Autolysis parallels activation of mu-calpain.

TitleAutolysis parallels activation of mu-calpain.
Publication TypeJournal Article
Year of Publication1996
AuthorsBaki, A., P. Tompa, A. Alexa, O. Molnár, and P. Friedrich
JournalBiochem J
Volume318 ( Pt 3)
Pagination897-901
Date Published1996 Sep 15
ISSN0264-6021
KeywordsAutolysis, Calpain, Enzyme Activation, Enzyme Precursors, Erythrocytes, Humans, Kinetics, Microtubule-Associated Proteins, Molecular Structure, Protein Conformation
Abstract

The kinetics of autolysis and activation of mu-calpain were measured with microtubule-associated protein 2 (MAP2) as a very sensitive substrate. The initial rate of MAP2 hydrolysis was found to be a linear function of the autolysed 76 kDa form of mu-calpain large subunit at both 10 and 300 microM Ca2+, and both straight lines intersected the origin. This finding supports the view that native mu-calpain is an inactive proenzyme and that activation is accompanied by autolysis. The first-order rate constant of autolysis, K1(aut), was determined at different Ca2+ concentrations: the half-maximal value was at pCa2+ = 3.7 (197 microM Ca2+), whereas the maximal value was 1.52 s-1, at 30 degrees C. The Ca(2+)-induced activation process was then monitored by using our novel, continuous fluorimetric assay with labelled MAP2 as substrate. The first-order rate constant of activation, k1(act), was derived as the reciprocal of the lag phase ('transit time') at the initial part of the progress curve: half-maximum was at pCa2+ = 3.8 (158 microM Ca2+) and the maximum value was 2.15 s-1. The good agreement between the kinetic parameters of mu-calpain autolysis and activation is remarkable. We claim that this is the first kinetically correct determination of the rate constant of autolysis of mu-calpain. Pre-activated mu-calpain has a Ca2+ requirement that is almost three orders of magnitude smaller [half-maximal activation at pCa2+ = 6.22 (0.6 microM Ca2+)]. We cannot exclude the possibility that the activation process involves other mechanistic steps, e.g. the rapid dissociation of the mu-calpain heterodimer, but we state that in our conditions in vitro autolysis and activation run in close parallel.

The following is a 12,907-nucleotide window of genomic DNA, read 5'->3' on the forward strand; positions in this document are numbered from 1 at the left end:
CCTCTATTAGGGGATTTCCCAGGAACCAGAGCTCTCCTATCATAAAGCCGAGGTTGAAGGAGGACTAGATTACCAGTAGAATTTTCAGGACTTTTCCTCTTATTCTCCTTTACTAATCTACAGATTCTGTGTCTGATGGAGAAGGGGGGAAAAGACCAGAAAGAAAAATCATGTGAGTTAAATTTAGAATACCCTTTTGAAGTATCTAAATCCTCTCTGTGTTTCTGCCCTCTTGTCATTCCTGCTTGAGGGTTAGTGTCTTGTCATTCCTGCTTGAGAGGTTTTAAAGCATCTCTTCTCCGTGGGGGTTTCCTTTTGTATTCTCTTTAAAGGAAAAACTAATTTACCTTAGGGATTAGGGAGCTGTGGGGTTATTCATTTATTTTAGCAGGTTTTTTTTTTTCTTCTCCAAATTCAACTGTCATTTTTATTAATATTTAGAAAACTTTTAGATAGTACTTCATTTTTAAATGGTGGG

Alternate JournalBiochem. J.
PubMed ID8836135
PubMed Central IDPMC1217702